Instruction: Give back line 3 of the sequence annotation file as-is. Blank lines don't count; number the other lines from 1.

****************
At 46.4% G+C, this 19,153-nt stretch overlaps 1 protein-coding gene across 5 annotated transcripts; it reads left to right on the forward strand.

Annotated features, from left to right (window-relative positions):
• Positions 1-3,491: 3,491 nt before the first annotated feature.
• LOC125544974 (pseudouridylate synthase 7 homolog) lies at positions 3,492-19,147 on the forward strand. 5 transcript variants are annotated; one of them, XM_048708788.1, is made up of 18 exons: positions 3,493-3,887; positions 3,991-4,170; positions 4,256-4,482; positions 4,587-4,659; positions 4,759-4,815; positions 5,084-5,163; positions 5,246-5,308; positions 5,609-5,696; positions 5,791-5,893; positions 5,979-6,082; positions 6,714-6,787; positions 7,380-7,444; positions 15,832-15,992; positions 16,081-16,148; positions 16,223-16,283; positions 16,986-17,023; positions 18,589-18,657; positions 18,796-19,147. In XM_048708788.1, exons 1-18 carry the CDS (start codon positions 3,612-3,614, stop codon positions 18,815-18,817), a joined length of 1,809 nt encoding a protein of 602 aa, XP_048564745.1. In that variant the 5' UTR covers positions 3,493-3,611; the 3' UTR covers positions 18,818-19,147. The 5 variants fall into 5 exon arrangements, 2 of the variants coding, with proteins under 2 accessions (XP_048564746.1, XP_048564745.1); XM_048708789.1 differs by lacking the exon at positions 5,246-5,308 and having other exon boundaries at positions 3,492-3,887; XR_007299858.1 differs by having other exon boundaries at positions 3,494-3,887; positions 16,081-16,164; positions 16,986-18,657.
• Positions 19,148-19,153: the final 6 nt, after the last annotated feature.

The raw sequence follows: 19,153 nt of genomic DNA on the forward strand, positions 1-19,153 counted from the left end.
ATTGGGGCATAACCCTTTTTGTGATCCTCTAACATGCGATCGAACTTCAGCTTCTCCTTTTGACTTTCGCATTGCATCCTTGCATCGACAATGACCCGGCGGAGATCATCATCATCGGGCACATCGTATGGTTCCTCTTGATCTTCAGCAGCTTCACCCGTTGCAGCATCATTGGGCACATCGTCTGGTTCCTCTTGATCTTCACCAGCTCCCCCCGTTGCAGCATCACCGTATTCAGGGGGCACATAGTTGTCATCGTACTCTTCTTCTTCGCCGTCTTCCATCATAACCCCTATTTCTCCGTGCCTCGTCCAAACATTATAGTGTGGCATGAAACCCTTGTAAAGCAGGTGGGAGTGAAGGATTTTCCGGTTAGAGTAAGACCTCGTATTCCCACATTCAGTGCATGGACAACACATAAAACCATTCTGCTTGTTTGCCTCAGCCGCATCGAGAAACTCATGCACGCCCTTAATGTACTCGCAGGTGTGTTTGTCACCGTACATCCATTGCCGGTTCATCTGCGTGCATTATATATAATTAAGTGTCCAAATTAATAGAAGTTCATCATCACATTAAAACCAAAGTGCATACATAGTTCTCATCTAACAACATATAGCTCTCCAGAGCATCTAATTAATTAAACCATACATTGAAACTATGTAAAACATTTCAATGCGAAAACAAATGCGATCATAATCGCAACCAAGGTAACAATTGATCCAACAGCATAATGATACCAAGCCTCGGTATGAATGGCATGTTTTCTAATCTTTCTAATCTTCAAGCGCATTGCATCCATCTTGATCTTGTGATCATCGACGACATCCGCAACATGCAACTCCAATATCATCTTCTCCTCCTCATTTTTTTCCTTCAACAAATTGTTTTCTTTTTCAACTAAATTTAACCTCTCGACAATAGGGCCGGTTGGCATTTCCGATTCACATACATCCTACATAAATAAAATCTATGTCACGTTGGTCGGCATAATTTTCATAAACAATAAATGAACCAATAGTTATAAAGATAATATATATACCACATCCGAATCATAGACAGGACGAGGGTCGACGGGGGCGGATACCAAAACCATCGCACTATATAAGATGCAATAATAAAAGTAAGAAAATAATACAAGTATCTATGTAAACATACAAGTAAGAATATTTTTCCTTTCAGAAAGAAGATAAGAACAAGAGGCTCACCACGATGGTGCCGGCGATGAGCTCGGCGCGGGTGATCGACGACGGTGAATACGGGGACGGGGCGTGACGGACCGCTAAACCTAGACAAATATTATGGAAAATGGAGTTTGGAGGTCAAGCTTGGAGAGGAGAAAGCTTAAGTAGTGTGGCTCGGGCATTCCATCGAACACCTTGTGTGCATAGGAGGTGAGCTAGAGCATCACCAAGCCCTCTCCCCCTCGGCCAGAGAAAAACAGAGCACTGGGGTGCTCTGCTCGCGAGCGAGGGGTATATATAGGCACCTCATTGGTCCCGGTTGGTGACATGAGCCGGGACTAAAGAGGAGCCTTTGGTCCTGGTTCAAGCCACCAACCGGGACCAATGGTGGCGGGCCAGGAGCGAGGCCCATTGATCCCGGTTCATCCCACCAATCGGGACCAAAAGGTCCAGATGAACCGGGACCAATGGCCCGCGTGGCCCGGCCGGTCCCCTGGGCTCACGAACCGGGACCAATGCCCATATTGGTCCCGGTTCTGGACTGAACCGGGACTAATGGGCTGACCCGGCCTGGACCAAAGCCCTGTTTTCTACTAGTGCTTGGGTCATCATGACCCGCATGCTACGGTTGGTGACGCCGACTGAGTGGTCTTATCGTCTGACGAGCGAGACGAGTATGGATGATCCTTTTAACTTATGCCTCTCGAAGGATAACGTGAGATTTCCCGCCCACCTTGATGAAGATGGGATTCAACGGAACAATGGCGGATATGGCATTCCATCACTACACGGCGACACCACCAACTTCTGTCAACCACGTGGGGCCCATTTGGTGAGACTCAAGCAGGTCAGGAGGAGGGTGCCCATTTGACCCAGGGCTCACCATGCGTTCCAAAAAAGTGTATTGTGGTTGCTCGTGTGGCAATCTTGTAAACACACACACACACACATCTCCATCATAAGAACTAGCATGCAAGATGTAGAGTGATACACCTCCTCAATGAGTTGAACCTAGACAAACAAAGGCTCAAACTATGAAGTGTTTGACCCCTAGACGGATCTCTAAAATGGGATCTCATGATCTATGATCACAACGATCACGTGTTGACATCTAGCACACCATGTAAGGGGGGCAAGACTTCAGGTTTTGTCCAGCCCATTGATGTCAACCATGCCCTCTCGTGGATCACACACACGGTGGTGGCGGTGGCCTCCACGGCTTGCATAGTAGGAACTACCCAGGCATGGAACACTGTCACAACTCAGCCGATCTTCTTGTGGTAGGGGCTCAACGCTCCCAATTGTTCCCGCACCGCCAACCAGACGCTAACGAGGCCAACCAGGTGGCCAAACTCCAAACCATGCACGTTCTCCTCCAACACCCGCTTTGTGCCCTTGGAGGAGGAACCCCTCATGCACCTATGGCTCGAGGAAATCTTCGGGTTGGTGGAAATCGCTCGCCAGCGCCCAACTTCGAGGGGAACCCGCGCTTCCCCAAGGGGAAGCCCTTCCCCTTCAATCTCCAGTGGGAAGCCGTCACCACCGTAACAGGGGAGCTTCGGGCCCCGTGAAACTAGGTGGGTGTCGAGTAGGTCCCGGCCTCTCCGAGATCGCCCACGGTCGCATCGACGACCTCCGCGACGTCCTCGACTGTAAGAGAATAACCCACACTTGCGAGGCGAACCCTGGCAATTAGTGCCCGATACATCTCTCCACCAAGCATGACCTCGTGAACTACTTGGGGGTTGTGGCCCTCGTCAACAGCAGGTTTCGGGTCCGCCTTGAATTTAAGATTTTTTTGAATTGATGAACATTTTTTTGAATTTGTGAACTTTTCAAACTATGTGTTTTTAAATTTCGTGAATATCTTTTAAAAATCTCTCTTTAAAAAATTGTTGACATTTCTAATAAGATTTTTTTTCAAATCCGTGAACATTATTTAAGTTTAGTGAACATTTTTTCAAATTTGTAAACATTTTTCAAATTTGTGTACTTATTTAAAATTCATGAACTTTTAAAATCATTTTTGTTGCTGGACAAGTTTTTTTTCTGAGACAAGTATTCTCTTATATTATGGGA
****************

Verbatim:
• Positions 1-3,491: 3,491 nt before the first annotated feature.